4. A method for controlling a power level used to transmit a downlink signal from a base station to a mobile station in a macro diversity cellular telephone system, comprising:
    Measuring at least one of path gain and carrier-to-interference quality of the plurality of uplink signals to determine an uplink quality factor;
    Calculating a plurality of downlink power levels using the plurality of uplink quality factors as a basis of calculation;
    Controlling the power level used to transmit a plurality of downlink signals to the mobile station according to the calculated downlink power level.
  5. The method of claim 2, wherein g i is an average path gain of the uplink of link i.
  6. The method of claim 3, wherein C i / I i is an average carrier-to-interference ratio measured for the uplink of link i.
  7. The method according to claim 2, 3, 5, or 6 , wherein the link is a base station link and the communication device is a base station.
  8. The method according to claim 2, 3, 5, or 6 , wherein the link is an antenna link and the communication device is an antenna.
  9. 8. The method of claim 7 , wherein a maximum amount of downlink signal transmit power is allocated to an active set base station that receives a highest quality uplink signal.
  10. 9. The method of claim 8 , wherein a maximum amount of downlink signal transmit power is allocated for an active set antenna link corresponding to a highest quality uplink signal.
  11. The method of claim 1 , wherein measuring the quality of the uplink signal comprises measuring a path gain of the uplink signal.
  12. The method of claim 1 , wherein measuring the quality of the uplink signal comprises measuring a carrier to interference ratio of the uplink signal.
  13. The step of measuring the quality of the uplink signal is selected from the group comprising the step of measuring the bit error rate for the uplink signal and the step of measuring the frame erasure rate for the uplink signal; The method of claim 1 wherein:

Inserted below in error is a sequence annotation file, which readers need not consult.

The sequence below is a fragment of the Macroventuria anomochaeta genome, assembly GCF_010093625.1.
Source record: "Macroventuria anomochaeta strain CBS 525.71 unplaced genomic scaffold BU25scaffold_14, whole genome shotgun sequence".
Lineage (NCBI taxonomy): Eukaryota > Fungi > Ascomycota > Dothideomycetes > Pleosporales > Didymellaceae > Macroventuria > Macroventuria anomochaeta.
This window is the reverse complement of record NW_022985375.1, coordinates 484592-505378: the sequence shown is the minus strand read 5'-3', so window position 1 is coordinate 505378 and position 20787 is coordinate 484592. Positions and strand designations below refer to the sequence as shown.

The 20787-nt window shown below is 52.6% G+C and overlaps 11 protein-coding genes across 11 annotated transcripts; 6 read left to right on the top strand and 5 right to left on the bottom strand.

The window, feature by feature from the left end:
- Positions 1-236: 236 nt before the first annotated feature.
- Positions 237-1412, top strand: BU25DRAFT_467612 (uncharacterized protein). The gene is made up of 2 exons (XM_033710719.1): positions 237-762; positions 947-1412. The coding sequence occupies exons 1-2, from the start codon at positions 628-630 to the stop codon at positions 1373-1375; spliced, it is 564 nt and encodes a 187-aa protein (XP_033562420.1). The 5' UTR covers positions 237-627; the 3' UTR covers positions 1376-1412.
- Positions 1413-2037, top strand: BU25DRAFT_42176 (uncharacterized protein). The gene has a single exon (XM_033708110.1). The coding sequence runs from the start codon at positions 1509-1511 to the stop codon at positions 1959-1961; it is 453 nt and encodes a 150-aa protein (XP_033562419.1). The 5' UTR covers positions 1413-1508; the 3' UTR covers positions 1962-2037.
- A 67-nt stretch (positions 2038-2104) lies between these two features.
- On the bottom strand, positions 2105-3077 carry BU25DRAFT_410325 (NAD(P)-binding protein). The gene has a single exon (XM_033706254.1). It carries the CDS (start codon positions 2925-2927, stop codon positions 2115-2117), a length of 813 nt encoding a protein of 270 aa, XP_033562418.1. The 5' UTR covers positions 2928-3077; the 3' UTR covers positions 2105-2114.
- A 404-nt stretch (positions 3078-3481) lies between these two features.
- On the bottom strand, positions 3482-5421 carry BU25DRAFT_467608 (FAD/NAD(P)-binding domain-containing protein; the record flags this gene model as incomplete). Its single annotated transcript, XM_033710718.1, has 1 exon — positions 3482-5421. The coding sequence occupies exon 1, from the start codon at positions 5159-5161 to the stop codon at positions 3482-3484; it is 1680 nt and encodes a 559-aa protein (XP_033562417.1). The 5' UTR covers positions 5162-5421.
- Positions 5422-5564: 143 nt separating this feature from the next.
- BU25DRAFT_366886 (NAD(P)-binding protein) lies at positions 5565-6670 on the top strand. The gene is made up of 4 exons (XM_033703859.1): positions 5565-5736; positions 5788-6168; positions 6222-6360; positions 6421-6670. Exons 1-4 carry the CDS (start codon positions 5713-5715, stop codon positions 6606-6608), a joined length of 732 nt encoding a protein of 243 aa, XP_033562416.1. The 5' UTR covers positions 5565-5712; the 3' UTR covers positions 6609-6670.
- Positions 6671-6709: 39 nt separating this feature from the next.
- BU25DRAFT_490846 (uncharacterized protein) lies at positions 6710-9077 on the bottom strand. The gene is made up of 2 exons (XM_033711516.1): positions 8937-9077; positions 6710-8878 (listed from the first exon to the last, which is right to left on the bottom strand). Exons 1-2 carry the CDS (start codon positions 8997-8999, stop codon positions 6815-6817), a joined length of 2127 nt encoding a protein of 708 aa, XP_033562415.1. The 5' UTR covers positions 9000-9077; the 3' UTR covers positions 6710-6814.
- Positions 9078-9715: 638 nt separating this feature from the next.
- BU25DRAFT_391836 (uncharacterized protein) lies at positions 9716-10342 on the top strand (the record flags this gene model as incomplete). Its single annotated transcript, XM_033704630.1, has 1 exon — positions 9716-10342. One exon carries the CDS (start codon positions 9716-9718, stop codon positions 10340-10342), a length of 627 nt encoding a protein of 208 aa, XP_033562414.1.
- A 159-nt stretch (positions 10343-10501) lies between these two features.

14. The method of claim 1, wherein measuring the quality of an uplink signal comprises measuring the quality of a carrier signal component of the uplink signal.
  15. An apparatus for controlling transmission power used in a downlink between a base station and a mobile station in a macro diversity radio system,
    Means for measuring the quality of the uplink signal from the mobile station received at the base station;
    Means for controlling two or more downlink signals such that a maximum amount of downlink signal transmit power is allocated to an active set link receiving the highest quality uplink signal;
    A device characterized by comprising:
  16. An apparatus for controlling transmission power used in a downlink signal from a base station to a mobile station in a macro diversity wireless system,
    Means for measuring the quality of the uplink signal from the mobile station received at the base station;
    Means for controlling downlink signal transmission power according to uplink signal quality measurements,
    The downlink signal transmit power is proportional to the quality measurement of the corresponding uplink signal,
    The downlink signal transmission power P i for link i in the active set is
    A device characterized by following a ratio determined by: